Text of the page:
What is a Failover?
A failover is a safeguard planned in advance that comes online to replace a failed system or piece of equipment and continue its function. You can have failovers for servers, important endpoints, and even for network connectivity such as a failover modem; any crucial system for your business can have a failover. This adds redundancy to your systems and helps your business continuity and cyber resilience.
Why is planning for a failover a good idea?
System failure is not something you can prevent, but it is something you can plan for. All equipment no matter how high quality will be subject to wear and tear of use and age. By accepting this, you can put into place failovers for your key systems so that you can continue working when a system is down. That gives you flexibility to repair your systems or make arrangements for new ones.
Failovers allow you to continue working, and give you time and space to begin recovery if necessary while not compromising your business continuity.
How do I create a failover plan?
Failover plans are meant to create redundancy. To create a failover plan identify key systems for your business and invest in additional software and hardware to double that capability and maintain it in reserve. For example, following a 3-2-1 backup scheme and backup rotation scheme creates redundancy, and you can add an additional capability to possess a failover. Have a backup networking device. Use redundant capabilities built into virtual systems to set up failovers.
What is a failover cluster?
A failover cluster is a group of computer servers set up to make sure there’s no downtime for organizations after a system failure. These clusters may use any combination of virtual machines or physical devices.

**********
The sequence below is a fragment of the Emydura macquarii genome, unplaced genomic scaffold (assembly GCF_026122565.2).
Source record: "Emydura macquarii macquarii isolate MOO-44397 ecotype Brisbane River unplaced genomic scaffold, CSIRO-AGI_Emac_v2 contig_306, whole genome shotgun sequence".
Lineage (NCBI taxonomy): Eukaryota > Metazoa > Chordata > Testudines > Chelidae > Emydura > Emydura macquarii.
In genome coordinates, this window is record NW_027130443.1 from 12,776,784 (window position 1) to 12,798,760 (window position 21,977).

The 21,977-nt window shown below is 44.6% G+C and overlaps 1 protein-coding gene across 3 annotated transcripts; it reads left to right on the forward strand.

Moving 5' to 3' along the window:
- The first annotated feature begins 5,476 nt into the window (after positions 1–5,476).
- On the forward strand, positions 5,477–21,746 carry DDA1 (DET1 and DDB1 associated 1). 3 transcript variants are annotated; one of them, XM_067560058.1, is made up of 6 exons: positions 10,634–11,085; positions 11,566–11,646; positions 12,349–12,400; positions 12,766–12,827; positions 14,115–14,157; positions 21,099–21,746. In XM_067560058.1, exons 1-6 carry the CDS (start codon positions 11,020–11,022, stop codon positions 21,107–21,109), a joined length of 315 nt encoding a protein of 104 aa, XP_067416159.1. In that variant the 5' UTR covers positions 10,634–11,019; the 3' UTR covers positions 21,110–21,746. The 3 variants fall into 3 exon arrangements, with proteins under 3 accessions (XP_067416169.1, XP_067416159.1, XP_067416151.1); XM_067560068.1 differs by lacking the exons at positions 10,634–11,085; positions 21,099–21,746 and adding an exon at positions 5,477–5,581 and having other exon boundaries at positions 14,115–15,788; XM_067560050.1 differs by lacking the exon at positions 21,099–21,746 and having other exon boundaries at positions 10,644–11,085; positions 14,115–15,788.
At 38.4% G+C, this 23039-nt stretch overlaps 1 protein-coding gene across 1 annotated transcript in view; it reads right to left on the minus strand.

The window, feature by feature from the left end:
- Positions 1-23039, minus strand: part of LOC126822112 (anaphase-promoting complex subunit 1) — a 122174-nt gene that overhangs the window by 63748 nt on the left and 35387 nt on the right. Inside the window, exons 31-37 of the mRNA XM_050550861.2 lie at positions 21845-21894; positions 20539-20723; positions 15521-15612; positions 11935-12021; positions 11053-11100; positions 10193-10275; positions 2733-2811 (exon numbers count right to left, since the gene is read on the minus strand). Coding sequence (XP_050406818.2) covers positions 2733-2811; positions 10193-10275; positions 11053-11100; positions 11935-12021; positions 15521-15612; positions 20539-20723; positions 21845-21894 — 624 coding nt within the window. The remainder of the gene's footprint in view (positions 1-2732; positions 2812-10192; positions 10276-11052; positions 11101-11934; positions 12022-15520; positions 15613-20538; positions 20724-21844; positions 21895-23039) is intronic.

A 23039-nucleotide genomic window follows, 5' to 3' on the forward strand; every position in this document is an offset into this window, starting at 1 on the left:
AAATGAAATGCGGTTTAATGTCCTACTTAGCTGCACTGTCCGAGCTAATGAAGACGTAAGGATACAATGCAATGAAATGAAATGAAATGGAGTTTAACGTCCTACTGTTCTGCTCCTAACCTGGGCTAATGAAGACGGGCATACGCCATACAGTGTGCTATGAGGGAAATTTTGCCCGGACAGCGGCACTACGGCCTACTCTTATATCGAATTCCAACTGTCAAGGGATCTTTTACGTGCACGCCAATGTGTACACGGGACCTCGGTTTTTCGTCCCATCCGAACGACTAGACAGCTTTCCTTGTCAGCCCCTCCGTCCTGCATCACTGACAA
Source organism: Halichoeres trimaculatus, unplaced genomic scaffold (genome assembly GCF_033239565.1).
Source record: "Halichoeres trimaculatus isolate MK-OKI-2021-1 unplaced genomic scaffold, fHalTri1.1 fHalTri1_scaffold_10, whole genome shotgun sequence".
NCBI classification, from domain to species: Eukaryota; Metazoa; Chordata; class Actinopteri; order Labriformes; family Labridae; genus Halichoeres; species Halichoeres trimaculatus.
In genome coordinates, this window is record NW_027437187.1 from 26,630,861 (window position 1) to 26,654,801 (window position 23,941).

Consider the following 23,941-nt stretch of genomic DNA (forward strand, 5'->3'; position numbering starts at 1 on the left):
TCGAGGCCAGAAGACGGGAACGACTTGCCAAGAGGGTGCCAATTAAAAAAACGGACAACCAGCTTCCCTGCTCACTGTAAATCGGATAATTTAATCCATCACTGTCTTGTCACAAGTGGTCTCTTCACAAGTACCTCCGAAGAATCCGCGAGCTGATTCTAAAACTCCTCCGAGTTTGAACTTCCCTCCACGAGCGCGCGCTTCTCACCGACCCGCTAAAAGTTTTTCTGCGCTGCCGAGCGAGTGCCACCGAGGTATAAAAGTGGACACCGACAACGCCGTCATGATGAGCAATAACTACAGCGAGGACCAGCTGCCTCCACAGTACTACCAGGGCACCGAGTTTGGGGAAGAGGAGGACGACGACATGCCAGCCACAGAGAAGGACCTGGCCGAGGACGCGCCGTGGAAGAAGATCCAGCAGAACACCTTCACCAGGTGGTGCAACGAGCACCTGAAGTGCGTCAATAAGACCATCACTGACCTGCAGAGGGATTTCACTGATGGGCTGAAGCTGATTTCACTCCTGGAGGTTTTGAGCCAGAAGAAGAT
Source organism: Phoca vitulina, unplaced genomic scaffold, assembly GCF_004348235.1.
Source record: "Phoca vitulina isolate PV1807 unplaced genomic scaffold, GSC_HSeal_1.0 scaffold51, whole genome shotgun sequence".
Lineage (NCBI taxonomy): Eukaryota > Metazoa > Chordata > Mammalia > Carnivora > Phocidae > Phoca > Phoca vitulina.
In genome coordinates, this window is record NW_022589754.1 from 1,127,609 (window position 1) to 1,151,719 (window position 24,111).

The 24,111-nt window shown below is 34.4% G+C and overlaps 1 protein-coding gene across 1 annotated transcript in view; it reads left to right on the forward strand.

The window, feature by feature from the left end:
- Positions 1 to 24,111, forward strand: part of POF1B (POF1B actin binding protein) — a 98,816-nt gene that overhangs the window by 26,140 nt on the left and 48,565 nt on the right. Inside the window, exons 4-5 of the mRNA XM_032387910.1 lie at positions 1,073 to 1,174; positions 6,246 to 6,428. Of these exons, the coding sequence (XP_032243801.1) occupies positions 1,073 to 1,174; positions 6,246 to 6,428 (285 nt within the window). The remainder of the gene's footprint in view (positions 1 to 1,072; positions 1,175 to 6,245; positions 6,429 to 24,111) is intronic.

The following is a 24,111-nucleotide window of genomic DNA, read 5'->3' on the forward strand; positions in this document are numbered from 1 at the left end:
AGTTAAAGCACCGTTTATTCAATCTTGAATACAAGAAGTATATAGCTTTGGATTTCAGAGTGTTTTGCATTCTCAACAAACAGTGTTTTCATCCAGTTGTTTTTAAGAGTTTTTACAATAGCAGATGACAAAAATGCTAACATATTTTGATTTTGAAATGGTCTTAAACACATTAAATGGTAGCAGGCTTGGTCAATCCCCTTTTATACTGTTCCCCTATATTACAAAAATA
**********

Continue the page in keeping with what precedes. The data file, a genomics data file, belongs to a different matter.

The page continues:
If one server stops working, the failover cluster system quickly moves its tasks to another server. This helps in avoiding interruptions and ensures applications keep running smoothly. Some clusters ensure there’s absolutely no downtime, so users won’t even notice if something goes wrong. Others might have a short break, but they recover quickly without losing any data. Tools are available to help set up and manage these recovery processes.
Generally speaking, a cluster is just a group of two or more servers connected with cables and software. Some clusters have extra features like balancing the workload or using cloud backup.
Best Practices for a failover
- Have a plan: develop a clear disaster recovery plan that identifies your most important data and systems. Use this information to determine what systems need redundancy and are critical to business continuity.
- Redundancy is the objective: Creating a failover backup system is as easy as buying an additional drive in your backup scheme, or adding additional backup licenses to your cloud backup provider. It’s buying additional servers and network switches. Do not complicate your processes too much.
- Replace systems quickly: Do not rely on your failover systems to permanently replace your main systems. Use the opportunity given by your failover to recover your main systems quickly.
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